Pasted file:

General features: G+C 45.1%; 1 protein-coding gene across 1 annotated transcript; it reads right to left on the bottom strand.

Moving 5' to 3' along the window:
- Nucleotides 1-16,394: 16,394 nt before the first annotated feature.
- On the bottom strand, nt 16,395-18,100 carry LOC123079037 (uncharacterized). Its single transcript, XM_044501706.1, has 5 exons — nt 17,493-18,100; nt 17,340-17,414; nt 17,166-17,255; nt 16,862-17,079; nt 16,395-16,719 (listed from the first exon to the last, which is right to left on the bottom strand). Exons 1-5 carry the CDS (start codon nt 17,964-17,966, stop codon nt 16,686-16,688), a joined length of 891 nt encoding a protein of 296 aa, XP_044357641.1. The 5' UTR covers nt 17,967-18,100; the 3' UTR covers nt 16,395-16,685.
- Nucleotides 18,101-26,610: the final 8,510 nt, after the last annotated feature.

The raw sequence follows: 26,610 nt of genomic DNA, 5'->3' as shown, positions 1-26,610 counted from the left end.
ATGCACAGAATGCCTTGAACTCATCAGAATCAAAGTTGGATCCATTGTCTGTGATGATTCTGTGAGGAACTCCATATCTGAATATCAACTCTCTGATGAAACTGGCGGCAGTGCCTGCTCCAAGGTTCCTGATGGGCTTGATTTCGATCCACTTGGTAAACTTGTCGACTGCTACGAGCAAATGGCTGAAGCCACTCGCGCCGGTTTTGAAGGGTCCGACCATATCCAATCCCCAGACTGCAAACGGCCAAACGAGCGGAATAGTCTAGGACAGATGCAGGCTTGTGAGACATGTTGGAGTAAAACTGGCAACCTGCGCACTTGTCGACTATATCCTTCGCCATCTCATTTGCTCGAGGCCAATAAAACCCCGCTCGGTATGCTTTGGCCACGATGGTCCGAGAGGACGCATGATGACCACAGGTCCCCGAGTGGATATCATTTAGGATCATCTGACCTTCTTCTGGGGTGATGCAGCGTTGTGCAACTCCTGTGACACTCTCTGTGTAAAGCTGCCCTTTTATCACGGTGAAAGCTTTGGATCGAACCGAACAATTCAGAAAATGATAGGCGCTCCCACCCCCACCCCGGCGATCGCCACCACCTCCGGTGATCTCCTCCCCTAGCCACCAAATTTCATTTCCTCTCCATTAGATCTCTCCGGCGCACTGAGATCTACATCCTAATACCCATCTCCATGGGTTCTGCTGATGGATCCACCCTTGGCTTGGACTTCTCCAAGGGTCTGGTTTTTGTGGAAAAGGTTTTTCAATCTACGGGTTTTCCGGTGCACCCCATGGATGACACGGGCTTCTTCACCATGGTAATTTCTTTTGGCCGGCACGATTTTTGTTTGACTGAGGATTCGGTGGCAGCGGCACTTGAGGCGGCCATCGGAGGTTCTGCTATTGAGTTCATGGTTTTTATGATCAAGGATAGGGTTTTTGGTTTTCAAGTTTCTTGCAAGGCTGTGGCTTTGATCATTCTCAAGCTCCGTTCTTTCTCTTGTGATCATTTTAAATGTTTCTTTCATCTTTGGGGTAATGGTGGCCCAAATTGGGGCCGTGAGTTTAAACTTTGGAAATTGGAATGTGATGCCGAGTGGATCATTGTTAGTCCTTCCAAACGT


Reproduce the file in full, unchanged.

General features: G+C 45.1%; 1 protein-coding gene across 1 annotated transcript; it reads right to left on the bottom strand.

Moving 5' to 3' along the window:
- Nucleotides 1-16,394: 16,394 nt before the first annotated feature.
- On the bottom strand, nt 16,395-18,100 carry LOC123079037 (uncharacterized). Its single transcript, XM_044501706.1, has 5 exons — nt 17,493-18,100; nt 17,340-17,414; nt 17,166-17,255; nt 16,862-17,079; nt 16,395-16,719 (listed from the first exon to the last, which is right to left on the bottom strand). Exons 1-5 carry the CDS (start codon nt 17,964-17,966, stop codon nt 16,686-16,688), a joined length of 891 nt encoding a protein of 296 aa, XP_044357641.1. The 5' UTR covers nt 17,967-18,100; the 3' UTR covers nt 16,395-16,685.
- Nucleotides 18,101-26,610: the final 8,510 nt, after the last annotated feature.

The raw sequence follows: 26,610 nt of genomic DNA, 5'->3' as shown, positions 1-26,610 counted from the left end.
ATGCACAGAATGCCTTGAACTCATCAGAATCAAAGTTGGATCCATTGTCTGTGATGATTCTGTGAGGAACTCCATATCTGAATATCAACTCTCTGATGAAACTGGCGGCAGTGCCTGCTCCAAGGTTCCTGATGGGCTTGATTTCGATCCACTTGGTAAACTTGTCGACTGCTACGAGCAAATGGCTGAAGCCACTCGCGCCGGTTTTGAAGGGTCCGACCATATCCAATCCCCAGACTGCAAACGGCCAAACGAGCGGAATAGTCTAGGACAGATGCAGGCTTGTGAGACATGTTGGAGTAAAACTGGCAACCTGCGCACTTGTCGACTATATCCTTCGCCATCTCATTTGCTCGAGGCCAATAAAACCCCGCTCGGTATGCTTTGGCCACGATGGTCCGAGAGGACGCATGATGACCACAGGTCCCCGAGTGGATATCATTTAGGATCATCTGACCTTCTTCTGGGGTGATGCAGCGTTGTGCAACTCCTGTGACACTCTCTGTGTAAAGCTGCCCTTTTATCACGGTGAAAGCTTTGGATCGAACCGAACAATTCAGAAAATGATAGGCGCTCCCACCCCCACCCCGGCGATCGCCACCACCTCCGGTGATCTCCTCCCCTAGCCACCAAATTTCATTTCCTCTCCATTAGATCTCTCCGGCGCACTGAGATCTACATCCTAATACCCATCTCCATGGGTTCTGCTGATGGATCCACCCTTGGCTTGGACTTCTCCAAGGGTCTGGTTTTTGTGGAAAAGGTTTTTCAATCTACGGGTTTTCCGGTGCACCCCATGGATGACACGGGCTTCTTCACCATGGTAATTTCTTTTGGCCGGCACGATTTTTGTTTGACTGAGGATTCGGTGGCAGCGGCACTTGAGGCGGCCATCGGAGGTTCTGCTATTGAGTTCATGGTTTTTATGATCAAGGATAGGGTTTTTGGTTTTCAAGTTTCTTGCAAGGCTGTGGCTTTGATCATTCTCAAGCTCCGTTCTTTCTCTTGTGATCATTTTAAATGTTTCTTTCATCTTTGGGGTAATGGTGGCCCAAATTGGGGCCGTGAGTTTAAACTTTGGAAATTGGAATGTGATGCCGAGTGGATCATTGTTAGTCCTTCCAAACGT